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Darden Sees Olive-Garden-Red Lobster Making New Revenue: Retail

Darden Sees Olive-Garden-Red Lobster Making New Revenue
A Red Lobster restaurant in New York. Photographer: Robert Caplin/Bloomberg

Brunswick, Georgia, has a new two-for-one deal: an Olive Garden-Red Lobster combo store.

This is Darden Restaurants Inc.’s third such location as the world’s largest casual-dining chain seeks to cash in on smaller U.S. cities such as Brunswick, an industrial port town of about 16,000.

If the strategy works, Darden will have created a new revenue stream and action plan for expansion, allowing it to move into markets that would not have previously been economically viable. For the past three years, the company’s average sales growth has trailed that of BJ’S Restaurants Inc., Texas Roadhouse Inc. and Bravo Brio Restaurant Group Inc., according to data compiled by Bloomberg.

Still, the combo strategy, which has been tried with mixed results by fast-food chains, won’t necessarily turn things around, said Sara Senatore, an analyst at Sanford C. Bernstein.

“This is really the first casual diner, full-service restaurant that I’ve seen do this,” said Senatore, who is based in New York. “You have to ask: ‘Why has nobody else done it?’ Sometimes it’s because it’s not a great idea.”

Darden has advanced 11 percent this year, compared with a 17 percent rise in the Bloomberg U.S. Casual Dining Restaurant Index. And Senatore asks if the combo-store strategy is “the right use of capital or could they be doing something else?”

Darden’s origins go back to 1938 when Bill Darden opened a 25-seat luncheonette in Waycross, Georgia, called The Green Frog. Thirty years later, the first Red Lobster opened in Lakeland, Florida; Olive Garden in 1982.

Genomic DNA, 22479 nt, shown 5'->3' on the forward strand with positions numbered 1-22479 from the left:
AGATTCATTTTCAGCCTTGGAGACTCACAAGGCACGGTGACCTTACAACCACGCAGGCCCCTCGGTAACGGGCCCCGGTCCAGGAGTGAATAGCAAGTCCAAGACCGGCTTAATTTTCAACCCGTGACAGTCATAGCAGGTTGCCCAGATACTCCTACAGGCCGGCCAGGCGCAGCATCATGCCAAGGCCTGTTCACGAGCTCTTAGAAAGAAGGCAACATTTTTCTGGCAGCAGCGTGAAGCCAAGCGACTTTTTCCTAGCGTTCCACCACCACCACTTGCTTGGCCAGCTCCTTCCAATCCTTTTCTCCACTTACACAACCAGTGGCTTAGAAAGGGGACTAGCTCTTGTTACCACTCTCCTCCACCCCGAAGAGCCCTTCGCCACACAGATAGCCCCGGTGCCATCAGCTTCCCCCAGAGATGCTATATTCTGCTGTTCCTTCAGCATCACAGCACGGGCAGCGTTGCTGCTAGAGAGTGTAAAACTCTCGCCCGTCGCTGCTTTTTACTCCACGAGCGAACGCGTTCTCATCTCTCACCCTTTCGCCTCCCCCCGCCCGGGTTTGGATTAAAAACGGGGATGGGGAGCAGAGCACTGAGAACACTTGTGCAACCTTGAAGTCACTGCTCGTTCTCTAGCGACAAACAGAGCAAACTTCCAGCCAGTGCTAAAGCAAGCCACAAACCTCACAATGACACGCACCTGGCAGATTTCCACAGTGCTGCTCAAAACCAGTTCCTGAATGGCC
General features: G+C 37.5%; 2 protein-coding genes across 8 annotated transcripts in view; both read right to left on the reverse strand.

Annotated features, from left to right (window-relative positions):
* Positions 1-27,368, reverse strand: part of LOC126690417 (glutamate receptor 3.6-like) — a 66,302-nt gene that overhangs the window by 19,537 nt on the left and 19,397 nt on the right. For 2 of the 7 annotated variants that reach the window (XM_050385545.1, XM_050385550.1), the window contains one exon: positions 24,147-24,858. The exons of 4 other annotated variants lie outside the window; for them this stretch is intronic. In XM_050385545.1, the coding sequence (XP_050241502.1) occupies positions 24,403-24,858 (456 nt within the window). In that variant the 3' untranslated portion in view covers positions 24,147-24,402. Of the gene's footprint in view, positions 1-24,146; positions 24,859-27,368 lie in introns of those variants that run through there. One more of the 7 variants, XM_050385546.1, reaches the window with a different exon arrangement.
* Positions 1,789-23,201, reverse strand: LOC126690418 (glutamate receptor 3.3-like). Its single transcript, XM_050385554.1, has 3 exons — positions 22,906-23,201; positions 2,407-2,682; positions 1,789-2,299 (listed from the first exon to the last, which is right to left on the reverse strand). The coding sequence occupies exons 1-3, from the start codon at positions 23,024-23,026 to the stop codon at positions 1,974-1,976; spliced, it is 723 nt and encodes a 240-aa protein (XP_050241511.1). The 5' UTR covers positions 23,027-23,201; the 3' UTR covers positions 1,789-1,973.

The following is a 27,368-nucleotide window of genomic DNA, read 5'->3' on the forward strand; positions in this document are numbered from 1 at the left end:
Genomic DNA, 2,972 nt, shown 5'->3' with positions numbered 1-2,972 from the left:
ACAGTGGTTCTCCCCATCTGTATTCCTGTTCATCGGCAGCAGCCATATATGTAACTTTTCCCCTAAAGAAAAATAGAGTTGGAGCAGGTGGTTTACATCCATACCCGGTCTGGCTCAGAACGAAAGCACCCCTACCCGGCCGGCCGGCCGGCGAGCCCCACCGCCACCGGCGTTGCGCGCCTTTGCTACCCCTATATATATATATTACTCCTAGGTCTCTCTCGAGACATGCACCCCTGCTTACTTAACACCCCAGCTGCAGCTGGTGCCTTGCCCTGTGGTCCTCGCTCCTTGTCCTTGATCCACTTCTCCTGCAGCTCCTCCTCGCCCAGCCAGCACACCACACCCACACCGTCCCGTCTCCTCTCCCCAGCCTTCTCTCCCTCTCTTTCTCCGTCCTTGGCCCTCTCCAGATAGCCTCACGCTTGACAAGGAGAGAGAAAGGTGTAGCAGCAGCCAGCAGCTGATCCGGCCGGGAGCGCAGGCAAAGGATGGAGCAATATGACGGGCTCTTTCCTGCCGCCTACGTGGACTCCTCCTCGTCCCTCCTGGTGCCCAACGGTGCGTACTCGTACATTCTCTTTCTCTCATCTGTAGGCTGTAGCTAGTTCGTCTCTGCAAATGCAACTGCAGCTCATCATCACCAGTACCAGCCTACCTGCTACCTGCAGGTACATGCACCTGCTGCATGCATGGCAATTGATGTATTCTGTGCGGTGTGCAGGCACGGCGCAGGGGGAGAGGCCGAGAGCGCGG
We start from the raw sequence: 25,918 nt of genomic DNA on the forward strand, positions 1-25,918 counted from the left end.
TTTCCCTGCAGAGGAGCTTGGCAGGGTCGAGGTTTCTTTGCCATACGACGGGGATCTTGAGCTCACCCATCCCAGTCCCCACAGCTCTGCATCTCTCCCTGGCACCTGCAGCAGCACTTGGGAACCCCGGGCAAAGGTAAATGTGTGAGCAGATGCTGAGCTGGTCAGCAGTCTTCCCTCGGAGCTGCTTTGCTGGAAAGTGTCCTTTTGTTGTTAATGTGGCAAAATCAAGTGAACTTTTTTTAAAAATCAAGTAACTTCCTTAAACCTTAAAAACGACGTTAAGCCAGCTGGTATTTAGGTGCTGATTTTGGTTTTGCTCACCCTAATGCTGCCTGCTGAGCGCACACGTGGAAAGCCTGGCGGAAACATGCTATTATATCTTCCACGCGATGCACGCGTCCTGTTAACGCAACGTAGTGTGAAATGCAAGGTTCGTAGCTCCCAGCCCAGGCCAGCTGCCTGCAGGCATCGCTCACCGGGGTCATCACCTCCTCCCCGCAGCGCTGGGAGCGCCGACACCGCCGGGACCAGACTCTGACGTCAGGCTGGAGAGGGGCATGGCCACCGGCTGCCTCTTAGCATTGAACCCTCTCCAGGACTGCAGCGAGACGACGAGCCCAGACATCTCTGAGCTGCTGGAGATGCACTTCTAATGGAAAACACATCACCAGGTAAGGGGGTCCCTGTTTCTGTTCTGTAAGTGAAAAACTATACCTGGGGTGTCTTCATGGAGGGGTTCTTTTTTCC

LongHorn Steakhouse

In 1970 General Mills Inc. acquired Darden, spinning it off as a public company in 1995. The Darden empire comprises Olive Garden and Red Lobster -- its two biggest brands -- along with such smaller chains as LongHorn Steakhouse, The Capital Grille and Eddie V’s.

After the downturn, Americans began eating out less, and comparable-store sales dipped at Olive Garden and Red Lobster. Efforts since to woo diners with cheap eats, including a Taste of Tuscany meal for $10.95 and a $12.99 Festival of Shrimp, didn’t goose sales. Revenue trailed analysts’ estimates in the quarter ended May 27, the company said on June 22.

The company hit on the small-town strategy because there aren’t “a lot of sites in major metropolitan and suburban areas that we’re not in already,” John Caron, president of Olive Garden, said in a telephone interview.

Shared Bar

The first combination store opened in March 2011 in Flagler County, Florida. The locations, which are typically about the same size as a single Darden restaurant, have a separate entrance and dining room for each brand while sharing bathrooms, the bar area and the kitchen.

While the combo stores are a test, sales at the Flagler County restaurant are “up to expectations,” Caron said. “We think there’s opportunity there.”

Still, even as Darden embraces the strategy, other chains are reversing course. Until the late 2000s, putting two brands under one roof was Yum! Brands Inc.’s key strategy to boost U.S. sales. No longer, according to Virginia Ferguson, a spokeswoman for the Louisville, Kentucky-based company.

Yum expected one plus one to equal three, Senatore said. “It was more like one plus one maybe equals two.”

While Darden says its restaurants create 170 jobs on average, not everyone is keen on the company moving into their town -- especially since Darden extracted property tax breaks to do so. The Brunswick combo store, for example, is worrying some mom-and-pops, according to Nathan Sparks, executive director at the Brunswick and Glynn County Development Authority.

The community as a whole has been “ecstatic” about the store, he said. Still, “there have been some concerns expressed by local restaurateurs who see a competitor coming in to the market and one that has tremendous resources.”

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